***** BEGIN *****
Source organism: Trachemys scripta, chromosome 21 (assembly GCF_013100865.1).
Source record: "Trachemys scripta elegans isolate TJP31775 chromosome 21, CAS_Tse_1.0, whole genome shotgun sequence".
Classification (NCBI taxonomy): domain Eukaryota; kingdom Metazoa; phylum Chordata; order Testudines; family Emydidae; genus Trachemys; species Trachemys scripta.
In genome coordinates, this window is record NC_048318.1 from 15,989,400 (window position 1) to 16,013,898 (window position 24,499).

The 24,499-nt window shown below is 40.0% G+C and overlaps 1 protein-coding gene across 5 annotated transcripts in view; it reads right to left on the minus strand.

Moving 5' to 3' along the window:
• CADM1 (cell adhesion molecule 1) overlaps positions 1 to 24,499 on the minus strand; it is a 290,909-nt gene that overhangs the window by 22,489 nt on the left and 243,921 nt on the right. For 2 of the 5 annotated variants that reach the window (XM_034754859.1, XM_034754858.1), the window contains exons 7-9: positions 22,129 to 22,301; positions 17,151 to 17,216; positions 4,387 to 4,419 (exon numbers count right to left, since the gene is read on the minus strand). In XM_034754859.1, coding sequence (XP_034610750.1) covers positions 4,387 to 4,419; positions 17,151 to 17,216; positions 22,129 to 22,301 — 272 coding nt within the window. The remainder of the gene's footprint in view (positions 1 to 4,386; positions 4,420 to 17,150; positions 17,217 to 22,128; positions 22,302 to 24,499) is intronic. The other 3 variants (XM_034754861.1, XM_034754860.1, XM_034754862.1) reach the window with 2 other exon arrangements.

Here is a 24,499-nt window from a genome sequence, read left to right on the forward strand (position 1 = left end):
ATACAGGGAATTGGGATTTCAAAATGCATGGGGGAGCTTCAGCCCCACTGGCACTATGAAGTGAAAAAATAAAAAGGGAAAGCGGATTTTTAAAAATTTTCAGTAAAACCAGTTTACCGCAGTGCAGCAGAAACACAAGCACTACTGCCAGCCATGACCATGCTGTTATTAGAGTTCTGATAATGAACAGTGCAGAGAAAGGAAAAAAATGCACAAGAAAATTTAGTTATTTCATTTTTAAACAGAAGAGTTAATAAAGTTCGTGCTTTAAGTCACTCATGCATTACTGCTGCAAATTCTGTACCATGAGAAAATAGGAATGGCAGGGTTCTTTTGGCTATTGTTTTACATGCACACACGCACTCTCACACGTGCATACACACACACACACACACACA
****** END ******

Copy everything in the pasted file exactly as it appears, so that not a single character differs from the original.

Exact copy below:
Source organism: Trachemys scripta, chromosome 21 (assembly GCF_013100865.1).
Source record: "Trachemys scripta elegans isolate TJP31775 chromosome 21, CAS_Tse_1.0, whole genome shotgun sequence".
Classification (NCBI taxonomy): domain Eukaryota; kingdom Metazoa; phylum Chordata; order Testudines; family Emydidae; genus Trachemys; species Trachemys scripta.
In genome coordinates, this window is record NC_048318.1 from 15,989,400 (window position 1) to 16,013,898 (window position 24,499).

The 24,499-nt window shown below is 40.0% G+C and overlaps 1 protein-coding gene across 5 annotated transcripts in view; it reads right to left on the minus strand.

Moving 5' to 3' along the window:
• CADM1 (cell adhesion molecule 1) overlaps positions 1 to 24,499 on the minus strand; it is a 290,909-nt gene that overhangs the window by 22,489 nt on the left and 243,921 nt on the right. For 2 of the 5 annotated variants that reach the window (XM_034754859.1, XM_034754858.1), the window contains exons 7-9: positions 22,129 to 22,301; positions 17,151 to 17,216; positions 4,387 to 4,419 (exon numbers count right to left, since the gene is read on the minus strand). In XM_034754859.1, coding sequence (XP_034610750.1) covers positions 4,387 to 4,419; positions 17,151 to 17,216; positions 22,129 to 22,301 — 272 coding nt within the window. The remainder of the gene's footprint in view (positions 1 to 4,386; positions 4,420 to 17,150; positions 17,217 to 22,128; positions 22,302 to 24,499) is intronic. The other 3 variants (XM_034754861.1, XM_034754860.1, XM_034754862.1) reach the window with 2 other exon arrangements.

Here is a 24,499-nt window from a genome sequence, read left to right on the forward strand (position 1 = left end):
ATACAGGGAATTGGGATTTCAAAATGCATGGGGGAGCTTCAGCCCCACTGGCACTATGAAGTGAAAAAATAAAAAGGGAAAGCGGATTTTTAAAAATTTTCAGTAAAACCAGTTTACCGCAGTGCAGCAGAAACACAAGCACTACTGCCAGCCATGACCATGCTGTTATTAGAGTTCTGATAATGAACAGTGCAGAGAAAGGAAAAAAATGCACAAGAAAATTTAGTTATTTCATTTTTAAACAGAAGAGTTAATAAAGTTCGTGCTTTAAGTCACTCATGCATTACTGCTGCAAATTCTGTACCATGAGAAAATAGGAATGGCAGGGTTCTTTTGGCTATTGTTTTACATGCACACACGCACTCTCACACGTGCATACACACACACACACACACACA